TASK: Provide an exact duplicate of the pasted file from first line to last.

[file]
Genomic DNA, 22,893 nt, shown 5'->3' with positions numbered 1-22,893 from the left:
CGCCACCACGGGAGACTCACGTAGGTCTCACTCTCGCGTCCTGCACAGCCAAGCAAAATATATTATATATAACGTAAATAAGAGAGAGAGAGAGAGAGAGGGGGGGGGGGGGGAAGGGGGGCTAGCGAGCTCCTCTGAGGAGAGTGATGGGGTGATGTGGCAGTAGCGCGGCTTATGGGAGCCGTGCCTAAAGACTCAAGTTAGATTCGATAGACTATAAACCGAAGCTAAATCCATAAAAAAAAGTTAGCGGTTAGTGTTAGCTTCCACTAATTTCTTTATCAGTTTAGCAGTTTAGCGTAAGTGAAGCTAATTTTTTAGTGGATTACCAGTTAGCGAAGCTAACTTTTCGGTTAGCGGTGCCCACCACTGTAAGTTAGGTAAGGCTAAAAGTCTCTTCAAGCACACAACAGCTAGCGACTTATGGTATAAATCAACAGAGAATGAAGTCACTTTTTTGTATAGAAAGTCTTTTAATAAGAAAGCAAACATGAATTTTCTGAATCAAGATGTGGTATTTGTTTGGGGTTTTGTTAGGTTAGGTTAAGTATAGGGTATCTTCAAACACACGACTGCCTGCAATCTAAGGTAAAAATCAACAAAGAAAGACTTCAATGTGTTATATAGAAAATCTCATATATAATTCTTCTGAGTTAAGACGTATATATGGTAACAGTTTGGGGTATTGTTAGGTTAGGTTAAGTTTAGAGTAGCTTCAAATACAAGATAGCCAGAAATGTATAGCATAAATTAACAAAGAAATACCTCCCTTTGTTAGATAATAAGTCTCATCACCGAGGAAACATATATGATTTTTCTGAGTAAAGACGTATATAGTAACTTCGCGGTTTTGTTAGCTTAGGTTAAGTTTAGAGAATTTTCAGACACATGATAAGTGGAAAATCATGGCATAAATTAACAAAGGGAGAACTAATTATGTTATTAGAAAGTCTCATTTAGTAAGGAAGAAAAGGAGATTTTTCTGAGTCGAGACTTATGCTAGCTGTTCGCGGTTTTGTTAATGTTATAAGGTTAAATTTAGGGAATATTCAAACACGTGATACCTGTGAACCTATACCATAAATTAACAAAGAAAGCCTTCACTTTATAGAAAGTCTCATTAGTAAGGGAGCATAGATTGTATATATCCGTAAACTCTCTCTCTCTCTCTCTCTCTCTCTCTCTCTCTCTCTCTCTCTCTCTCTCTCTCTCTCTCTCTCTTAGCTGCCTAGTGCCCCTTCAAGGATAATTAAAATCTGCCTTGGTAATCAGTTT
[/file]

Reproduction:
Genomic DNA, 22,893 nt, shown 5'->3' with positions numbered 1-22,893 from the left:
CGCCACCACGGGAGACTCACGTAGGTCTCACTCTCGCGTCCTGCACAGCCAAGCAAAATATATTATATATAACGTAAATAAGAGAGAGAGAGAGAGAGAGGGGGGGGGGGGGGAAGGGGGGCTAGCGAGCTCCTCTGAGGAGAGTGATGGGGTGATGTGGCAGTAGCGCGGCTTATGGGAGCCGTGCCTAAAGACTCAAGTTAGATTCGATAGACTATAAACCGAAGCTAAATCCATAAAAAAAAGTTAGCGGTTAGTGTTAGCTTCCACTAATTTCTTTATCAGTTTAGCAGTTTAGCGTAAGTGAAGCTAATTTTTTAGTGGATTACCAGTTAGCGAAGCTAACTTTTCGGTTAGCGGTGCCCACCACTGTAAGTTAGGTAAGGCTAAAAGTCTCTTCAAGCACACAACAGCTAGCGACTTATGGTATAAATCAACAGAGAATGAAGTCACTTTTTTGTATAGAAAGTCTTTTAATAAGAAAGCAAACATGAATTTTCTGAATCAAGATGTGGTATTTGTTTGGGGTTTTGTTAGGTTAGGTTAAGTATAGGGTATCTTCAAACACACGACTGCCTGCAATCTAAGGTAAAAATCAACAAAGAAAGACTTCAATGTGTTATATAGAAAATCTCATATATAATTCTTCTGAGTTAAGACGTATATATGGTAACAGTTTGGGGTATTGTTAGGTTAGGTTAAGTTTAGAGTAGCTTCAAATACAAGATAGCCAGAAATGTATAGCATAAATTAACAAAGAAATACCTCCCTTTGTTAGATAATAAGTCTCATCACCGAGGAAACATATATGATTTTTCTGAGTAAAGACGTATATAGTAACTTCGCGGTTTTGTTAGCTTAGGTTAAGTTTAGAGAATTTTCAGACACATGATAAGTGGAAAATCATGGCATAAATTAACAAAGGGAGAACTAATTATGTTATTAGAAAGTCTCATTTAGTAAGGAAGAAAAGGAGATTTTTCTGAGTCGAGACTTATGCTAGCTGTTCGCGGTTTTGTTAATGTTATAAGGTTAAATTTAGGGAATATTCAAACACGTGATACCTGTGAACCTATACCATAAATTAACAAAGAAAGCCTTCACTTTATAGAAAGTCTCATTAGTAAGGGAGCATAGATTGTATATATCCGTAAACTCTCTCTCTCTCTCTCTCTCTCTCTCTCTCTCTCTCTCTCTCTCTCTCTCTCTCTCTCTCTCTCTTAGCTGCCTAGTGCCCCTTCAAGGATAATTAAAATCTGCCTTGGTAATCAGTTT